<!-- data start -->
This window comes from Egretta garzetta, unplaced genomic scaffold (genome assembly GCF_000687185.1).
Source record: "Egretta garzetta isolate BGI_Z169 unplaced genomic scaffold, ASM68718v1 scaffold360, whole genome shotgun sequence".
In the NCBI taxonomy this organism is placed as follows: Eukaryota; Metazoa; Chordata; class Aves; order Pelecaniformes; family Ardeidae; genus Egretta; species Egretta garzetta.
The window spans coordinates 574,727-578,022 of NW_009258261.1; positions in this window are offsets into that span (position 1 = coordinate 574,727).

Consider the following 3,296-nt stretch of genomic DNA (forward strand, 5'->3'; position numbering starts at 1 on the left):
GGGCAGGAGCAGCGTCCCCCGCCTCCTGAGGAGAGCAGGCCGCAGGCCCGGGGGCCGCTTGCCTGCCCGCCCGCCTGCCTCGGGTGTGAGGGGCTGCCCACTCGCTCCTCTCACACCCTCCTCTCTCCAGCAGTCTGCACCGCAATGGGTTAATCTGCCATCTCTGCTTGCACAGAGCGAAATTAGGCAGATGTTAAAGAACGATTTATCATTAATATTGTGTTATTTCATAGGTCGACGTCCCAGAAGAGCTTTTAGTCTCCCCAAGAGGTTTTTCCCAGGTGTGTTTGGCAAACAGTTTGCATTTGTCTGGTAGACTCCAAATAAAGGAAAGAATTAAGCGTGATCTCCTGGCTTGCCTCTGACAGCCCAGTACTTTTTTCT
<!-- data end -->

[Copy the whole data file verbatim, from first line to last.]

This window comes from Egretta garzetta, unplaced genomic scaffold (genome assembly GCF_000687185.1).
Source record: "Egretta garzetta isolate BGI_Z169 unplaced genomic scaffold, ASM68718v1 scaffold360, whole genome shotgun sequence".
In the NCBI taxonomy this organism is placed as follows: Eukaryota; Metazoa; Chordata; class Aves; order Pelecaniformes; family Ardeidae; genus Egretta; species Egretta garzetta.
The window spans coordinates 574,727-578,022 of NW_009258261.1; positions in this window are offsets into that span (position 1 = coordinate 574,727).

Consider the following 3,296-nt stretch of genomic DNA (forward strand, 5'->3'; position numbering starts at 1 on the left):
GGGCAGGAGCAGCGTCCCCCGCCTCCTGAGGAGAGCAGGCCGCAGGCCCGGGGGCCGCTTGCCTGCCCGCCCGCCTGCCTCGGGTGTGAGGGGCTGCCCACTCGCTCCTCTCACACCCTCCTCTCTCCAGCAGTCTGCACCGCAATGGGTTAATCTGCCATCTCTGCTTGCACAGAGCGAAATTAGGCAGATGTTAAAGAACGATTTATCATTAATATTGTGTTATTTCATAGGTCGACGTCCCAGAAGAGCTTTTAGTCTCCCCAAGAGGTTTTTCCCAGGTGTGTTTGGCAAACAGTTTGCATTTGTCTGGTAGACTCCAAATAAAGGAAAGAATTAAGCGTGATCTCCTGGCTTGCCTCTGACAGCCCAGTACTTTTTTCT